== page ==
New strain of algae produces five times more hydrogen fuel

September 8, 2016 by  
Filed under Business, Green

Scientists have long known that Algae releases hydrogen during photosynthesis – but only minute quantities for small amounts of time. Now a team of scientists at Tel Aviv University has developed a new strain of super algae that emits five times more hydrogen than normal. The development could have huge implications for the shift to clean energy , as automotive giants like Hyundai and Toyota release hydrogen-powered vehicles . Iftach Yacoby ‘s team showed that micro-algae actually releases hydrogen during the day. Algae creates hydrogen with the assistance of the enzyme hydrogenase, which is broken down when oxygen is present. The scientists found three effective mechanisms that remove oxygen so hydrogenase can keep producing hydrogen. According to Yacoby, the discovery of the mechanisms “makes it clear that algae have a huge underutilized potential for the production of hydrogen fuel.” Related: Scientists Convert Algae into Crude Oil in Less than One Hour The team didn’t stop there. To make the algae even more efficient, Yacoby and his team genetically altered algae with the goal of making the organism produce more hydrogenase. They were able to engineer a micro-algae that generates 400 percent more of the enzyme than regular algae. What’s next? Yacoby said their goal is to domesticate wild species of micro-algae that could be cultivated to create hydrogen for hydrogen fuel cells in cars. He said someday the energy produced via the algae could even be used to “drive the wheels of industry.” Yacoby told The Jerusalem Post , “Twenty thousand years ago, the agricultural revolution took place. Man ceased being a hunter-gatherer. He domesticated plant species from nature and began to grow his own food. But when it comes to energy, we are still collecting from what nature gives us – so far mainly polluting fossil fuels, whose supplies are dwindling rapidly.” + Iftach Yacoby Lab Via The Jerusalem Post Images via Tel Aviv University and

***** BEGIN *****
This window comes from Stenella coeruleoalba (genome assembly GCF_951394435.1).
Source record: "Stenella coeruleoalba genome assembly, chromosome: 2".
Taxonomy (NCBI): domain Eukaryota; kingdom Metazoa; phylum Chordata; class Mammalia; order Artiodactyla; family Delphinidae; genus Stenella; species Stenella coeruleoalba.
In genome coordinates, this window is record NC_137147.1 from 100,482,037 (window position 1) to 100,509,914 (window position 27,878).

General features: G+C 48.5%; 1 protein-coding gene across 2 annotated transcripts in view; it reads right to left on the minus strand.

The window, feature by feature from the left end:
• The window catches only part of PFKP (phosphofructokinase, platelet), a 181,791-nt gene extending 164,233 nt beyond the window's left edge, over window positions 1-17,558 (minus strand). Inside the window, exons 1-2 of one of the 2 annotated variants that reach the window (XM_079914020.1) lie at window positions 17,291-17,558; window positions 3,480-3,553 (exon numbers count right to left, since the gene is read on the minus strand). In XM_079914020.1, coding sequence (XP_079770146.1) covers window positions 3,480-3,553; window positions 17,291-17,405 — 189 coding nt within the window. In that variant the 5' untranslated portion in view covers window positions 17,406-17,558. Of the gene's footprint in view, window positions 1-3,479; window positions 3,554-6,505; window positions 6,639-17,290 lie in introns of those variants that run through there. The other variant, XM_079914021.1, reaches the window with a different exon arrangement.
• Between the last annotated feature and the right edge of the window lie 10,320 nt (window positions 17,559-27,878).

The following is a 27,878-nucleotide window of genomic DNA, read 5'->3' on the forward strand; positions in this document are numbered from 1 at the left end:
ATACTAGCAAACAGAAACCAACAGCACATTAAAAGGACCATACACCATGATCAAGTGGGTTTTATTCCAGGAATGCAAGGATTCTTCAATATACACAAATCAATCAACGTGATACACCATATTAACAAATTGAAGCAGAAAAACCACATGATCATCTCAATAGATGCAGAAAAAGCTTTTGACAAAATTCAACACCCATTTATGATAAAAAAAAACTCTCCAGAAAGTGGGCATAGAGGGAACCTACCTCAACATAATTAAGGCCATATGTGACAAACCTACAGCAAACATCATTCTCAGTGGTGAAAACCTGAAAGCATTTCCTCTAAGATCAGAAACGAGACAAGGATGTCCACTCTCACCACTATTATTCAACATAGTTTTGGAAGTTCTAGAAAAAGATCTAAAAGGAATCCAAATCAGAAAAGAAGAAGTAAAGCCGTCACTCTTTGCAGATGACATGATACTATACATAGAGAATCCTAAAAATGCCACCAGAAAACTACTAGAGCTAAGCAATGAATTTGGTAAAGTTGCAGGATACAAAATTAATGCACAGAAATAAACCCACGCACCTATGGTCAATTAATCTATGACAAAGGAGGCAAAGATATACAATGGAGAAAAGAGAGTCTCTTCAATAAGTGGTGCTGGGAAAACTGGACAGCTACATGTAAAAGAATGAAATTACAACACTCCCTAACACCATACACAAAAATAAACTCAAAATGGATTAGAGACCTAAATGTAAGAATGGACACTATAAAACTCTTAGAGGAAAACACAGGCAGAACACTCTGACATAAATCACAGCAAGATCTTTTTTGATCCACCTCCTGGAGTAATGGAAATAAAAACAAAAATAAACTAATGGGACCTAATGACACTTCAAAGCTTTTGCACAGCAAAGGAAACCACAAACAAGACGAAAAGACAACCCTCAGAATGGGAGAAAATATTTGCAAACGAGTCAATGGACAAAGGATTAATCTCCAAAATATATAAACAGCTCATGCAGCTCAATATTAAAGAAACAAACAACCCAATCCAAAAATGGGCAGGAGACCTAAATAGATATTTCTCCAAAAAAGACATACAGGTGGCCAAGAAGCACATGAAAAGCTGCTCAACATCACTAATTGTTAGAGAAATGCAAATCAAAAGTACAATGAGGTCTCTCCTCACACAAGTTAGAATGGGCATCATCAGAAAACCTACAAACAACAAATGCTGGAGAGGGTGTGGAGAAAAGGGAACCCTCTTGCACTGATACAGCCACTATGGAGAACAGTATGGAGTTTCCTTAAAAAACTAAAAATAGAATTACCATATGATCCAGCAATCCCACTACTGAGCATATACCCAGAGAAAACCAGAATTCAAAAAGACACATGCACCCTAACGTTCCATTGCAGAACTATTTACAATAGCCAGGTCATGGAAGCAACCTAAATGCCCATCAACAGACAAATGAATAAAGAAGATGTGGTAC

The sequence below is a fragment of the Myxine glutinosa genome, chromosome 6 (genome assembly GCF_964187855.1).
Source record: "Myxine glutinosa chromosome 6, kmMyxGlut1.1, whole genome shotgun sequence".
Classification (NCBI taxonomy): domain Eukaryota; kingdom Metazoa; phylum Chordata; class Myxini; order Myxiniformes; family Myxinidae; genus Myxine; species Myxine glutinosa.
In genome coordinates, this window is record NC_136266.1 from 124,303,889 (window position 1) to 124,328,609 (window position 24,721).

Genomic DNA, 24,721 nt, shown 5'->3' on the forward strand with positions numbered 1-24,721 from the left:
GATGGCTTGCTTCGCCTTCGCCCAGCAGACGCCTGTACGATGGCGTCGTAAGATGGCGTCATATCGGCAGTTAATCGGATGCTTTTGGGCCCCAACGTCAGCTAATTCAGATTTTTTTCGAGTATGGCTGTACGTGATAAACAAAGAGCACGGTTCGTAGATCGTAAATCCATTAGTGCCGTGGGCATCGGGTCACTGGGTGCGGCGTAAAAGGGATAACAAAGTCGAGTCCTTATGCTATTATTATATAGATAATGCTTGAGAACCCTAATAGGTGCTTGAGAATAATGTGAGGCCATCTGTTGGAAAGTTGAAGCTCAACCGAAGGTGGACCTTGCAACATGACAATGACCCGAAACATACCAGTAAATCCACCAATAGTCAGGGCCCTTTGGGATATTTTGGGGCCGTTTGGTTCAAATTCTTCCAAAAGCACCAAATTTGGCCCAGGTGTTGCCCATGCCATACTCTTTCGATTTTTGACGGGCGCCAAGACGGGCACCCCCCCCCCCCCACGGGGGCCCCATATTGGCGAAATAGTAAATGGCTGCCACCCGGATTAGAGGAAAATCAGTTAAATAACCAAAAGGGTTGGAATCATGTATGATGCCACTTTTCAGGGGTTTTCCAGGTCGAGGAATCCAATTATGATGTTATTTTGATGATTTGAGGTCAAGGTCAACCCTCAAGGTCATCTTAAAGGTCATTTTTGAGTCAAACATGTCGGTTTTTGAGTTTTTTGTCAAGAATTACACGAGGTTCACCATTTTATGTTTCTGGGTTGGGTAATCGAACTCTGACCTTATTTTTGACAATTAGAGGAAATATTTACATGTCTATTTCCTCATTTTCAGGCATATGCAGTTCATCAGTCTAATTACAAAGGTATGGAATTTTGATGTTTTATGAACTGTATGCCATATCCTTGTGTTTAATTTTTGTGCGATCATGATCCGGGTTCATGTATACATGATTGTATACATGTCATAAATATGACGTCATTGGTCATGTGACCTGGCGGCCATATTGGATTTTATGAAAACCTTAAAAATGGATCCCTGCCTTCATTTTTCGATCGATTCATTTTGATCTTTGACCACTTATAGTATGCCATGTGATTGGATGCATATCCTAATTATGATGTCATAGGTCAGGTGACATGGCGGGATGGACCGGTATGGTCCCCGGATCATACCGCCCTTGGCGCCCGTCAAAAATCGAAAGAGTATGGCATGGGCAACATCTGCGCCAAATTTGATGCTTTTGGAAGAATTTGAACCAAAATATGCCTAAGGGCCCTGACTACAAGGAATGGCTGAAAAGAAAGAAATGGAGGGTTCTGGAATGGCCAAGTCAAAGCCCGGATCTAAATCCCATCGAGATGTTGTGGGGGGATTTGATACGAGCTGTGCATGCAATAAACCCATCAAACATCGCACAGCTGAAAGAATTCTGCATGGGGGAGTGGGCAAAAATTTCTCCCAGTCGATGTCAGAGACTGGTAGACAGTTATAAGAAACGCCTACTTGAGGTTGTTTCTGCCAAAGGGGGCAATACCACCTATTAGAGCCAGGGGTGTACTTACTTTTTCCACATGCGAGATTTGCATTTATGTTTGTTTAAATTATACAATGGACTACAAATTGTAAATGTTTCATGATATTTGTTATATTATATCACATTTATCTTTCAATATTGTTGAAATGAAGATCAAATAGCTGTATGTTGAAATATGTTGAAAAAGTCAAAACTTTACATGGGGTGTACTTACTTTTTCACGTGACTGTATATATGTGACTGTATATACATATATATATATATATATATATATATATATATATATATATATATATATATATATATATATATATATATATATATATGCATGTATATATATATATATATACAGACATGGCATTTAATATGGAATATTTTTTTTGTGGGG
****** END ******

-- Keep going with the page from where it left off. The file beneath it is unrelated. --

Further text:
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New strain of algae produces five times more hydrogen fuel


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